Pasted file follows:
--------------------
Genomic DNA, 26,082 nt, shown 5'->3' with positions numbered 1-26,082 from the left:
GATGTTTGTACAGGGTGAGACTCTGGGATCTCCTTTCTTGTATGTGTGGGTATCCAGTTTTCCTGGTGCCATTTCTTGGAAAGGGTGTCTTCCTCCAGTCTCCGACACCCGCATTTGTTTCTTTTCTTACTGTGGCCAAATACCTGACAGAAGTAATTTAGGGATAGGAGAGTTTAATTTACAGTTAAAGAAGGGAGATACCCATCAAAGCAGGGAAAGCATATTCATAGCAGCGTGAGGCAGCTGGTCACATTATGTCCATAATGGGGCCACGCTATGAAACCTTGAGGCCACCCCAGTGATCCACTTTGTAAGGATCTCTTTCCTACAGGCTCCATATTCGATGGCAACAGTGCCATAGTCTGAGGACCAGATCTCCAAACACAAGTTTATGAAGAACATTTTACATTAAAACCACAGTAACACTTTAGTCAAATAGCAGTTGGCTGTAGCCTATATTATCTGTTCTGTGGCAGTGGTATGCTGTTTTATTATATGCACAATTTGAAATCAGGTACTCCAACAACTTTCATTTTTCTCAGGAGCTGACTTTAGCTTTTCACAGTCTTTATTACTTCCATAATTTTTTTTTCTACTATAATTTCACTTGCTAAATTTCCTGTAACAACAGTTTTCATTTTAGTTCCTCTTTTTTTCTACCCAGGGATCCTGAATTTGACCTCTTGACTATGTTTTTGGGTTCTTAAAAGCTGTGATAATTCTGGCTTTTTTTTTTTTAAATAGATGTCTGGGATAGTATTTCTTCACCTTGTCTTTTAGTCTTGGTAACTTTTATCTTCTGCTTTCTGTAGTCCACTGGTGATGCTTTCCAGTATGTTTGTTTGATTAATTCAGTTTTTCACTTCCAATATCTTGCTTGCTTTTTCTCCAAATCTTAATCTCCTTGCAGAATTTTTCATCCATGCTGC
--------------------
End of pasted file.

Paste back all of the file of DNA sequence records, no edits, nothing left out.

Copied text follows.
Genomic DNA, 26,082 nt, shown 5'->3' with positions numbered 1-26,082 from the left:
GATGTTTGTACAGGGTGAGACTCTGGGATCTCCTTTCTTGTATGTGTGGGTATCCAGTTTTCCTGGTGCCATTTCTTGGAAAGGGTGTCTTCCTCCAGTCTCCGACACCCGCATTTGTTTCTTTTCTTACTGTGGCCAAATACCTGACAGAAGTAATTTAGGGATAGGAGAGTTTAATTTACAGTTAAAGAAGGGAGATACCCATCAAAGCAGGGAAAGCATATTCATAGCAGCGTGAGGCAGCTGGTCACATTATGTCCATAATGGGGCCACGCTATGAAACCTTGAGGCCACCCCAGTGATCCACTTTGTAAGGATCTCTTTCCTACAGGCTCCATATTCGATGGCAACAGTGCCATAGTCTGAGGACCAGATCTCCAAACACAAGTTTATGAAGAACATTTTACATTAAAACCACAGTAACACTTTAGTCAAATAGCAGTTGGCTGTAGCCTATATTATCTGTTCTGTGGCAGTGGTATGCTGTTTTATTATATGCACAATTTGAAATCAGGTACTCCAACAACTTTCATTTTTCTCAGGAGCTGACTTTAGCTTTTCACAGTCTTTATTACTTCCATAATTTTTTTTTCTACTATAATTTCACTTGCTAAATTTCCTGTAACAACAGTTTTCATTTTAGTTCCTCTTTTTTTCTACCCAGGGATCCTGAATTTGACCTCTTGACTATGTTTTTGGGTTCTTAAAAGCTGTGATAATTCTGGCTTTTTTTTTTTTAAATAGATGTCTGGGATAGTATTTCTTCACCTTGTCTTTTAGTCTTGGTAACTTTTATCTTCTGCTTTCTGTAGTCCACTGGTGATGCTTTCCAGTATGTTTGTTTGATTAATTCAGTTTTTCACTTCCAATATCTTGCTTGCTTTTTCTCCAAATCTTAATCTCCTTGCAGAATTTTTCATCCATGCTGC